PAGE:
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Old 4 Hours Ago   #1
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Default 2014 Draft: Why No Quarterbacks Are Locks to Be Drafted in the Top 10

One veteran scout's view on...

2014 Draft: Why No Quarterbacks Are Locks to Be Drafted in the Top 10
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Six weeks ago, the general consensus among draft analysts was that three or four quarterbacks could be drafted within the top 10 picks of the 2014 NFL draft. While many still adhere to that theory, I am not one and never have been.

NFL clubs have over-drafted at the quarterback position for years. The thinking has been that it's almost impossible to sign a quality quarterback in free agency. If you want one, you have to draft one. The only way you can be sure of getting a quarterback is to draft one in the first round.

The problem with that thought process is that when you force the issue and over-draft at that position, it generally comes back to haunt you. A good percentage of first-round quarterbacks drafted in the last nine years have failed, and an even higher percentage of top-10 quarterbacks have failed to live up to expectations.

Recent history of first-round quarterbacks

When you look at the success rate of quarterbacks taken in the top 10 of the first round the last nine years, the results...
Greg Gabriel is a 30+ year NFL veteran scout with the Bills, National Scouting, Giants, and Director of College Scouting for the Bears for 9 years. Retired, he still consults for NFL teams and writes for NFP and BR.
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Old 2 Hours Ago   #2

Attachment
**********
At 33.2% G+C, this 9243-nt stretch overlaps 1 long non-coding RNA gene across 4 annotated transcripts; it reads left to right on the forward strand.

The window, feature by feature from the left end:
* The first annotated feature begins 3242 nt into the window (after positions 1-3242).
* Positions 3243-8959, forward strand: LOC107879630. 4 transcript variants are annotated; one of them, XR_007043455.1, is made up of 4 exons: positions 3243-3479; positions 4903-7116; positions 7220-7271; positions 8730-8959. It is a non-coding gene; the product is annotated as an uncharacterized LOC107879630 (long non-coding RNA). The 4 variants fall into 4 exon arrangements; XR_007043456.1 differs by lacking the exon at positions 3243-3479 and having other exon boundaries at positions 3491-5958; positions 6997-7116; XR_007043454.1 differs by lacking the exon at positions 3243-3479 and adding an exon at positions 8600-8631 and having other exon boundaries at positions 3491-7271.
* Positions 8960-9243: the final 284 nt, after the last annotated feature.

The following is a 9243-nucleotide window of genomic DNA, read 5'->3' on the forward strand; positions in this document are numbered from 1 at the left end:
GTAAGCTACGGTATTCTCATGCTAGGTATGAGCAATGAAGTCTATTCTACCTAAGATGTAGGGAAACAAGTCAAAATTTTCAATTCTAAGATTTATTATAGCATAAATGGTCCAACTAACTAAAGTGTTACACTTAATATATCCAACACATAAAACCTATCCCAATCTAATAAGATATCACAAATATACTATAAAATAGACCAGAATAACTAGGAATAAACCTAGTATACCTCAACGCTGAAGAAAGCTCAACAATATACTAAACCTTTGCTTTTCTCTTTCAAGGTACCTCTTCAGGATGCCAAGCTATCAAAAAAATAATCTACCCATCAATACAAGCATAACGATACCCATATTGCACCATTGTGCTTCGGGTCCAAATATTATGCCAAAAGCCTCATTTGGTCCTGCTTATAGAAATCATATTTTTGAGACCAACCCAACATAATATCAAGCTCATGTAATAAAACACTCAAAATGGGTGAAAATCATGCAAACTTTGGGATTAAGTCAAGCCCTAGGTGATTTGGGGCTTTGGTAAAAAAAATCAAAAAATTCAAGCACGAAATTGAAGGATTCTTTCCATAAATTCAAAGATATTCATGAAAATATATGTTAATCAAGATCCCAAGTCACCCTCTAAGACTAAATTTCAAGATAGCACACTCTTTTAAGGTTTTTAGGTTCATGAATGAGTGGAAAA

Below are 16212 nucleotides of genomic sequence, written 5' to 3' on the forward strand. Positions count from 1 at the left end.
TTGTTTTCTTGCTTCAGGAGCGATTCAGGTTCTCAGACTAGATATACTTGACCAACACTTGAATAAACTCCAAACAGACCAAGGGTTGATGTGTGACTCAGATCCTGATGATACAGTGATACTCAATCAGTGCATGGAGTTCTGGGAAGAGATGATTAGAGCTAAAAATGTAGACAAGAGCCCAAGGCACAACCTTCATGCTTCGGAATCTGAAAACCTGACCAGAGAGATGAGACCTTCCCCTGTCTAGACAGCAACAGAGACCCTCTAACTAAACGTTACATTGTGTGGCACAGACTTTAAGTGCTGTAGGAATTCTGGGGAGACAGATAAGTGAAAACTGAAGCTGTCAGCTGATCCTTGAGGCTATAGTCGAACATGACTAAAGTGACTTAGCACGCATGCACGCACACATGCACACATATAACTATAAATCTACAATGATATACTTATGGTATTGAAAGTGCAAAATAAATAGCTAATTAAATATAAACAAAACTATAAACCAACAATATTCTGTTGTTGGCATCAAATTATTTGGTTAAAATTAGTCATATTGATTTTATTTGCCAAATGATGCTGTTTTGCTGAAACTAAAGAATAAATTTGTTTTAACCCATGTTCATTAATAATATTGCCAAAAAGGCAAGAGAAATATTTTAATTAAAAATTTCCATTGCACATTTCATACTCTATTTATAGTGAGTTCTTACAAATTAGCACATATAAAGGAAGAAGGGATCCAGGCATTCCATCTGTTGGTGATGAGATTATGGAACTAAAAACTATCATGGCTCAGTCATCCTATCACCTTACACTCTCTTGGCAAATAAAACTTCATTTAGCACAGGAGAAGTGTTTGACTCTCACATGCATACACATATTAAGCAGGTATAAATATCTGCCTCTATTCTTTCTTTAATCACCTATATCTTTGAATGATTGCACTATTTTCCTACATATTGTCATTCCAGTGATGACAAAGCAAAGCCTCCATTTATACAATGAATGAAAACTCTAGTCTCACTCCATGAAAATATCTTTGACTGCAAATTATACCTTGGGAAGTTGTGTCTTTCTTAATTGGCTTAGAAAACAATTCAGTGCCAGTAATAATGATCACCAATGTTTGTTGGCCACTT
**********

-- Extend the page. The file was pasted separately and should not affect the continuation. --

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Default Re: 2014 Draft: Why No Quarterbacks Are Locks to Be Drafted in the Top 10

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2008 saw two quarterbacks drafted in the first round, with one going third overall. Matt Ryan was selected by the Atlanta Falcons. He has had a very good career but still hasn't met overall expectations.


Matthew Stafford from Georgia was the first overall selection in the 2009 draft. While Stafford has played well, he has led the Lions to the playoffs only one time (2011).

While in some cases the jury is still out, in my opinion, less than a third of the top-10 quarterbacks have lived up to expectations.
His bar is pretty high if Ryan and Stafford haven't met expectations. And is the problem that teams have taken QBs in the top 10? Or just have drafted the wrong QB? If the Niners had drafted Rodgers, if the Titans had draft Cutler, if Kaepernick & Wilson been drafted rather than Locker and Gabbert, would this argument ever be made?

What the author should be saying is that NFL teams have not been very good at evaluating QB prospects. I would agree. Teams have been more concerned with metrics and level of competition, rather than production. Then you have a couple of QBs like Manziel and Bridgewater come along, and they are knocked for their size. And you have a Bortles who is knocked for his level of competition. Seems like the same problem regarding the evaluation process. Except this time, the guys who have produced were the highest rated from the outset. Sorry, I'm not buying the argument. There will be QBs taken from this draft that will be successful. The question is and always will be, can the NFL rate them correctly.
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